After opposing legal weed in Detroit, Rev. Horace Sheffield III now wants in 

click to enlarge Rev. Horace Sheffield III, center, at the "Weed's Legal ... Now What?" in Detroit. - LARRY GABRIEL
  • Larry Gabriel
  • Rev. Horace Sheffield III, center, at the "Weed's Legal ... Now What?" in Detroit.

Although Republican legislators fought against President Joe Biden's $1.9 trillion American Rescue Plan and none of them voted for it, once it was passed they quickly began informing their constituents about how to get the money that will be available through it.

"Unfortunately, Republicans, as I say, 'Vote no and take the dough,'" House Speaker Nancy Pelosi, a Democrat, said, according to The Washington Post. "You see already some of them claiming, 'Oh, this is a good thing or that's a good thing,' but they couldn't give it a vote.

We're seeing a bit of that kind of opportunism right here in Detroit regarding money generated from legal marijuana sales.

A few years back Rev. Horace Sheffield III sat on a panel sponsored by Michigan Public Radio addressing the subject "Weed's Legal ... Now What?" At the time Sheffield had nothing good to say about marijuana and remained adamant that he doesn't support legalization.

In the run up to legalization, when the prospect arose of communities profiting from the money generated in sales, Sheffield was known to refer to it as "dirty money." He was adamant that marijuana was a gateway drug and talked about how marijuana use in his youth was a gateway to his six months as a cocaine addict.

Maybe that money has been laundered so that it's now clean, because Sheffield is now fighting to get a piece of the action for a nonprofit he is affiliated with.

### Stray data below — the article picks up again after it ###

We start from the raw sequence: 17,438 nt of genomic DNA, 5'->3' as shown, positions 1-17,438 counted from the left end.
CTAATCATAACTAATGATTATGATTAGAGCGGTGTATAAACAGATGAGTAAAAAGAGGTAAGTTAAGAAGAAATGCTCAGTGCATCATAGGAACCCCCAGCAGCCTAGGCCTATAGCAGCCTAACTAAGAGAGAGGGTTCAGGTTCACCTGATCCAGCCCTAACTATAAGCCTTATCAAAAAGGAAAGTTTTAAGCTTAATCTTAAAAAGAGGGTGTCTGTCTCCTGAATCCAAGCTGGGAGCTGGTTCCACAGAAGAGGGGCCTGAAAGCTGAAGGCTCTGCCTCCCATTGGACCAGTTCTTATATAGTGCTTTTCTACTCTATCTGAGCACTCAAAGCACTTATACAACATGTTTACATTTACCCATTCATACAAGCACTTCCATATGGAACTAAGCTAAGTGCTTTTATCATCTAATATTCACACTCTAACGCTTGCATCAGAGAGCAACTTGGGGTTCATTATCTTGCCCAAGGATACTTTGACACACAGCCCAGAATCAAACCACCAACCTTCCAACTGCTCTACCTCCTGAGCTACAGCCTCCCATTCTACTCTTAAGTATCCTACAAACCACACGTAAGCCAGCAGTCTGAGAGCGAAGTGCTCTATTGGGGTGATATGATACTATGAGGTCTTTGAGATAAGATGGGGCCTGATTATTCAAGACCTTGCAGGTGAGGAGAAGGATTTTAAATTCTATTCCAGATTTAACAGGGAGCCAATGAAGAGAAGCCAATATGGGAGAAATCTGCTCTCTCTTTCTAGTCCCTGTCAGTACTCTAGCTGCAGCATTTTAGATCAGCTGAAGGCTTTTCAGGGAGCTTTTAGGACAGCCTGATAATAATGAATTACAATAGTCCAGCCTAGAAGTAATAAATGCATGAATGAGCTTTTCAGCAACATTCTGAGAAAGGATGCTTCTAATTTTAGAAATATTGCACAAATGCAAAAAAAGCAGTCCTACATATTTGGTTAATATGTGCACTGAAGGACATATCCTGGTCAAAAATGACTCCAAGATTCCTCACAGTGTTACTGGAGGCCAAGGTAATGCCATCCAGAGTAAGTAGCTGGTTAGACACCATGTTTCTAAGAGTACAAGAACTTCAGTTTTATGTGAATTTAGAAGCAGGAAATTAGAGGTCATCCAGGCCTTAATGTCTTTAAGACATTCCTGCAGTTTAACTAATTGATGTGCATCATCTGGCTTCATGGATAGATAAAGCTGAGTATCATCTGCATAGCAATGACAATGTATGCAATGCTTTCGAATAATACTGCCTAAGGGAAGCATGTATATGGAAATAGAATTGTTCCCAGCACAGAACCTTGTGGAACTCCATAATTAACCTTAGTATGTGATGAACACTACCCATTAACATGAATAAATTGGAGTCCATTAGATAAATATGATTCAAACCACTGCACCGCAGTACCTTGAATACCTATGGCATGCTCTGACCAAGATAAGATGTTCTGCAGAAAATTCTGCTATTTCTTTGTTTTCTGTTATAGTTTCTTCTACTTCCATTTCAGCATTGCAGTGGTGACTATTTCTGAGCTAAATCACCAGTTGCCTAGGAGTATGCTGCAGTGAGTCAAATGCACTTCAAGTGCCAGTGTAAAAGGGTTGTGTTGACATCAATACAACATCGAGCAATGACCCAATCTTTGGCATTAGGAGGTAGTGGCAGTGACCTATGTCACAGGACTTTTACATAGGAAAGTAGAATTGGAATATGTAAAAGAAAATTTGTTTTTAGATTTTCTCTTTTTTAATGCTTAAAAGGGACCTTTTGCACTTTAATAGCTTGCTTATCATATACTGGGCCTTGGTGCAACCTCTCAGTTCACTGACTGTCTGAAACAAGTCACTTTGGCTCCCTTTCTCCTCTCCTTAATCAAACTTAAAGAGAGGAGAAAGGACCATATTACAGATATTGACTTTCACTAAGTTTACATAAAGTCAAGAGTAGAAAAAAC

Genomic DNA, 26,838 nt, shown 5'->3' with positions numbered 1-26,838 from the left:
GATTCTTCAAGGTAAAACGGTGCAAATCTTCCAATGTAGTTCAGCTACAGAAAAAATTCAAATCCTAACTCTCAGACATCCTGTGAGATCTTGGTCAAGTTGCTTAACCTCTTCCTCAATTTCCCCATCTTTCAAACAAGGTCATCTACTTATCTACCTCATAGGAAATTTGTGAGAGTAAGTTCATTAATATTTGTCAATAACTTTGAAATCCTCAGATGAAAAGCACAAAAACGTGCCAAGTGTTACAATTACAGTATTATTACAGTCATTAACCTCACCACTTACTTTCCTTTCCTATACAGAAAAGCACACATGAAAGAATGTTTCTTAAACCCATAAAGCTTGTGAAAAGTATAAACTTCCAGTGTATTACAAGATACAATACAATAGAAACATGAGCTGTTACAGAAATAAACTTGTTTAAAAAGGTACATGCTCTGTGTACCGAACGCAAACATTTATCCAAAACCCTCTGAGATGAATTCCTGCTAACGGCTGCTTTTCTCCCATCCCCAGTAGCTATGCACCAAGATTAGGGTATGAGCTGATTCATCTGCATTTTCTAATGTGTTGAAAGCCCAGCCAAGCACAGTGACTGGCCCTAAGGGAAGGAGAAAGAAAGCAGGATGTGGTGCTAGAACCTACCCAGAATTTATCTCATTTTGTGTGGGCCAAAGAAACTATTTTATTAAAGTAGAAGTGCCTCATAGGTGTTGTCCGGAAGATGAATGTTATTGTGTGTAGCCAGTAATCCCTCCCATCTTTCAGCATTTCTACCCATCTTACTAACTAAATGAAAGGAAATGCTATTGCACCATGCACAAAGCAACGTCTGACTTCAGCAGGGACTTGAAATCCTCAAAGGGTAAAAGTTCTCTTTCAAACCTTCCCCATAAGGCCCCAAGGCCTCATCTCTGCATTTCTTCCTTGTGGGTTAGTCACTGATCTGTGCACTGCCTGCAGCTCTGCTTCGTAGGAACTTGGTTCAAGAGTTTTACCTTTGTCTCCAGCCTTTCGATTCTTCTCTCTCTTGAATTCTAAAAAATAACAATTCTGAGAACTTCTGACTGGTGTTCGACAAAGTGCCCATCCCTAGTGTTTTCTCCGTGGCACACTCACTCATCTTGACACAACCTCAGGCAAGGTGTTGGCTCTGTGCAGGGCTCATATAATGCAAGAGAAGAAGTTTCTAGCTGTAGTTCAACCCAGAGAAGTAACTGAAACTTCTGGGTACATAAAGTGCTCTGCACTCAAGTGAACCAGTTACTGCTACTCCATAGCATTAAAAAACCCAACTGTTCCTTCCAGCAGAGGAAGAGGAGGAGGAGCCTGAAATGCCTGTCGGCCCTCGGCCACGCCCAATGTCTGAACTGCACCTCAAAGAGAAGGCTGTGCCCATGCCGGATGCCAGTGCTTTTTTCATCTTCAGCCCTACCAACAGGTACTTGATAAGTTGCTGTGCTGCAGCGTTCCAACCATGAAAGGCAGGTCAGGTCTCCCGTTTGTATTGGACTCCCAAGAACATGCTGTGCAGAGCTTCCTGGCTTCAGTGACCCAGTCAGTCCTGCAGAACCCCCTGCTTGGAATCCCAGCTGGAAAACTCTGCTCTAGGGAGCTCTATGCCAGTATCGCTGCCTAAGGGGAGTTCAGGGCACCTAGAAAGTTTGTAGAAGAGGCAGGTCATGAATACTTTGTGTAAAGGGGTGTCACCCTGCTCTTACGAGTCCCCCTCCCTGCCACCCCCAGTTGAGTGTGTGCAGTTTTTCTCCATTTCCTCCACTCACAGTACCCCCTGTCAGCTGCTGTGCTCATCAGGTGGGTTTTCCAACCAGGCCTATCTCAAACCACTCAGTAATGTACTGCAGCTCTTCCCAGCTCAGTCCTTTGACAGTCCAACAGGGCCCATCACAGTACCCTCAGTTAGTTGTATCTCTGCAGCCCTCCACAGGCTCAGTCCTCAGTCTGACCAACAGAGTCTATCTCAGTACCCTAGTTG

Sheffield and the Detroit Association of Black Organizations (DABO) has three times sought to enter community benefits agreements with marijuana businesses, wherein the group would get 1 percent of the businesses' gross revenue. Medical marijuana facilities are encouraged and recreational facilities are required to enter into these agreements — although for some reason officials at the City of Detroit's Buildings, Safety Engineering and Environmental Department (BSEED) has chosen other organizations other than DABO.

According to The Detroit Free Press, Sheffield said he had an agreement with Ryan Riddle, who was looking to renovate an existing building and open a marijuana growing facility on Detroit's northwest side. But BSEED has told Riddle that he needs to partner with the Northwest Community Block Club, not DABO.

Apparently Sheffield, who did not respond to multiple attempts for comment, has seen the green of marijuana money — and it doesn't seem so dirty after all.

It's a new era for marijuana in Michigan. Sign up for our weekly weed newsletter, delivered every Tuesday at 4:20 p.m.

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